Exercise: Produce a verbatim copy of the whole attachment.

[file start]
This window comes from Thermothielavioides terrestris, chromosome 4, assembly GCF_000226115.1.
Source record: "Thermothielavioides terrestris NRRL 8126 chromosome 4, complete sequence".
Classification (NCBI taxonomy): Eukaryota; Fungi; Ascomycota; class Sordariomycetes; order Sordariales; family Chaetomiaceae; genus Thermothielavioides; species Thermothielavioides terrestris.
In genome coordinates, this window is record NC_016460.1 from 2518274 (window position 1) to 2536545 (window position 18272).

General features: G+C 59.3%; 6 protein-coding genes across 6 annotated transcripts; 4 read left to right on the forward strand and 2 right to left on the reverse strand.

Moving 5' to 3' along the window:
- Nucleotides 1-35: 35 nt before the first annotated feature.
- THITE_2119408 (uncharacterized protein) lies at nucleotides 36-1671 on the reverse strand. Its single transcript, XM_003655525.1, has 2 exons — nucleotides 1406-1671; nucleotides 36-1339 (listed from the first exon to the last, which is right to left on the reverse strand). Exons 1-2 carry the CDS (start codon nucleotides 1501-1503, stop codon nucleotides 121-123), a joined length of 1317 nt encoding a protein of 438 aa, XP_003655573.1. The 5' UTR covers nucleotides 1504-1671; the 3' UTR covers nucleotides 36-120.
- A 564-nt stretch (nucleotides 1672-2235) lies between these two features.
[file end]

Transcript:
This window comes from Thermothielavioides terrestris, chromosome 4, assembly GCF_000226115.1.
Source record: "Thermothielavioides terrestris NRRL 8126 chromosome 4, complete sequence".
Classification (NCBI taxonomy): Eukaryota; Fungi; Ascomycota; class Sordariomycetes; order Sordariales; family Chaetomiaceae; genus Thermothielavioides; species Thermothielavioides terrestris.
In genome coordinates, this window is record NC_016460.1 from 2518274 (window position 1) to 2536545 (window position 18272).

General features: G+C 59.3%; 6 protein-coding genes across 6 annotated transcripts; 4 read left to right on the forward strand and 2 right to left on the reverse strand.

Moving 5' to 3' along the window:
- Nucleotides 1-35: 35 nt before the first annotated feature.
- THITE_2119408 (uncharacterized protein) lies at nucleotides 36-1671 on the reverse strand. Its single transcript, XM_003655525.1, has 2 exons — nucleotides 1406-1671; nucleotides 36-1339 (listed from the first exon to the last, which is right to left on the reverse strand). Exons 1-2 carry the CDS (start codon nucleotides 1501-1503, stop codon nucleotides 121-123), a joined length of 1317 nt encoding a protein of 438 aa, XP_003655573.1. The 5' UTR covers nucleotides 1504-1671; the 3' UTR covers nucleotides 36-120.
- A 564-nt stretch (nucleotides 1672-2235) lies between these two features.